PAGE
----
Joe Podelco / Photo editor
At the State of the Medical Center presentation Thursday, Ohio State Medical Center CEO Steven Gabbe took the podium to praise the successes of the previous year, announced innovative changes to come and warned of the uncertain future.
Gabbe announced the expansion of the Integrated Health Information System, an electronic database of all patient medical records in the OSU Medical Center, to be completed on Oct. 15.
The system, which costs $115 million, will replace the current paper-based system to increase efficiency and access, Gabbe said.
“It means that when you go anywhere … you’re entire medical record is there,” Gabbe said.
Other medical center employees in attendance said the new system will be innovative.
“I think it’s a wonderful opportunity to change the care we give to our patients for the better,” said Phyllis Teater, chief information officer for the medical center.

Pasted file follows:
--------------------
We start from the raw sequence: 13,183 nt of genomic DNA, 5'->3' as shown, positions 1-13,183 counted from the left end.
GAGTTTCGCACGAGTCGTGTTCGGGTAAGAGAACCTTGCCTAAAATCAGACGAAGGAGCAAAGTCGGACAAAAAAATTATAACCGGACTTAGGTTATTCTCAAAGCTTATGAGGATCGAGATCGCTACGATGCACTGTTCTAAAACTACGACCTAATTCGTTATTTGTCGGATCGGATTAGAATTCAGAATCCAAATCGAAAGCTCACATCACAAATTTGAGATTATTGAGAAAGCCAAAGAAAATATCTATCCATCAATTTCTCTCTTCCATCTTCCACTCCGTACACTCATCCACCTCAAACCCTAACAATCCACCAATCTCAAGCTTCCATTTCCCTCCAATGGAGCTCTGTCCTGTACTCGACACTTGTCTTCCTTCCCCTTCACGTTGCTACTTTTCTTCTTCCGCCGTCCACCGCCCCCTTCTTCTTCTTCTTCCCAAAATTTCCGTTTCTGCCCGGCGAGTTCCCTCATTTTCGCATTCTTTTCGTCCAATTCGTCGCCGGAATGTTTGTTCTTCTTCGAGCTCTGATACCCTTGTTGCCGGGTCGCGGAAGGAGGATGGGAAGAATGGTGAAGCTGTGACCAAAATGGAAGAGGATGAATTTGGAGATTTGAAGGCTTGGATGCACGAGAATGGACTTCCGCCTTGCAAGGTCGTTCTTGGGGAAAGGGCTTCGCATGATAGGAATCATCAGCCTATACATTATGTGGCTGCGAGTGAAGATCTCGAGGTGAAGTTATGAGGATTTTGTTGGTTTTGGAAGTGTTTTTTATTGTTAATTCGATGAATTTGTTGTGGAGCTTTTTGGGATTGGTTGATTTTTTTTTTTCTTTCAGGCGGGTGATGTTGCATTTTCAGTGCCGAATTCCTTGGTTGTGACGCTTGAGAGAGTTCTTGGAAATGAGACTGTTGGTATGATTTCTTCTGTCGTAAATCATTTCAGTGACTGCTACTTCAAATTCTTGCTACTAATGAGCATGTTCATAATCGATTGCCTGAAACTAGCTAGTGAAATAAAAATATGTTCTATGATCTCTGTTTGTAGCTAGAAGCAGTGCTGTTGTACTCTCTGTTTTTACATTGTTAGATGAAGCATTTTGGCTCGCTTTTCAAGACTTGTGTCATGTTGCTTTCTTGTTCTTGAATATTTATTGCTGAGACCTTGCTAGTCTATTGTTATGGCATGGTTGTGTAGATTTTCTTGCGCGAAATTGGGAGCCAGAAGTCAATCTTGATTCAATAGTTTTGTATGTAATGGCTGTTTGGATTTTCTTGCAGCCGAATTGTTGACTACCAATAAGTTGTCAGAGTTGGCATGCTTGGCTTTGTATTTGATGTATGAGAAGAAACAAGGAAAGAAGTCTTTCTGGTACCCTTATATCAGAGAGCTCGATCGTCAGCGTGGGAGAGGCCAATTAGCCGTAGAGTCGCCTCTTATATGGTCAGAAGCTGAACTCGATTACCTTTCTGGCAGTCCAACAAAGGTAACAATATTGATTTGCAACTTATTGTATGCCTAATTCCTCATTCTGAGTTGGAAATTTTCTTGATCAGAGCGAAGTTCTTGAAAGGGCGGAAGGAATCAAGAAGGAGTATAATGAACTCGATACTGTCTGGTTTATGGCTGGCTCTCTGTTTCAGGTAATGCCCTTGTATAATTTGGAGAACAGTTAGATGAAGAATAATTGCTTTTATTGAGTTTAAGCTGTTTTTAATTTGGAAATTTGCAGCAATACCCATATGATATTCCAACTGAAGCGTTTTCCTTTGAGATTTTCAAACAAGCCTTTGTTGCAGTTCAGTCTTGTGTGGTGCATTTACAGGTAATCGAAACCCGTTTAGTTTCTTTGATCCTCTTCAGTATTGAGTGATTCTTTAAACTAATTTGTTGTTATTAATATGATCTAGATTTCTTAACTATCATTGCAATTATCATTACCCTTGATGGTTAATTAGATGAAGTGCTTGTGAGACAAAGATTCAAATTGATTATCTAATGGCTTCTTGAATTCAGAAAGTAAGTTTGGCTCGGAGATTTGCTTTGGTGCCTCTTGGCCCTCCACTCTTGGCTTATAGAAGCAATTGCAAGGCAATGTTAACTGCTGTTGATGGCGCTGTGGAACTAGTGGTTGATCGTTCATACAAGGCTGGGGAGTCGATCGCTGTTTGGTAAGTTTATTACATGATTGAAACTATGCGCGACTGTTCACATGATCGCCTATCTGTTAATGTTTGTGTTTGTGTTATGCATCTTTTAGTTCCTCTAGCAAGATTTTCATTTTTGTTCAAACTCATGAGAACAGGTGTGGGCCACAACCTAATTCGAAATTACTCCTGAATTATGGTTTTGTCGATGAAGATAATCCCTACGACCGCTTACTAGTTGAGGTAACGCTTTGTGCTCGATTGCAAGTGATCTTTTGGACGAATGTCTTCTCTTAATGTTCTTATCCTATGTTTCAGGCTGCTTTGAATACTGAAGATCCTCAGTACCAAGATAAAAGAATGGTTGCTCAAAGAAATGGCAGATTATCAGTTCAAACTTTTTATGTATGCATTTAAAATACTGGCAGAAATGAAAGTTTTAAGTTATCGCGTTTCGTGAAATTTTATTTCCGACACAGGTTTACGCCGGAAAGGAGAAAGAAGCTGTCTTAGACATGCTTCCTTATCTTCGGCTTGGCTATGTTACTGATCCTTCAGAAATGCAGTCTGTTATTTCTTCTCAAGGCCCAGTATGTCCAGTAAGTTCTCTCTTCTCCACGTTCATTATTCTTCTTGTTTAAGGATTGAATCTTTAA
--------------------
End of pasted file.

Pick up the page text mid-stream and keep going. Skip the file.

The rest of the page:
The U.S. Department of Health and Human Services awarded a $100 million grant to the OSU Medical Center in December 2010. The grant will add a new radiation therapy to the $1 billion ProjectONE expansion, Gabbe said.
The new facility is expected to double the capacity for cancer patient treatment, which is currently limited to about 1,500 patients a year, Gabbe said.
“We couldn’t treat over half the patients we diagnosed with cancer who needed radiation therapy,” Gabbe said. “We should (now) be able to treat all of our patients.”
Though still in the planning stage, the opening of the new facility is tentatively set for 2014, Gabbe said.
Though the medical center is innovating and expanding, Gabbe cited changes in federal and state leadership and the tenuous state of government funding amid the economic downturn as reasons for concern about the future.
“There will be a lot of change,” Gabbe said. But “We’ll be fine.”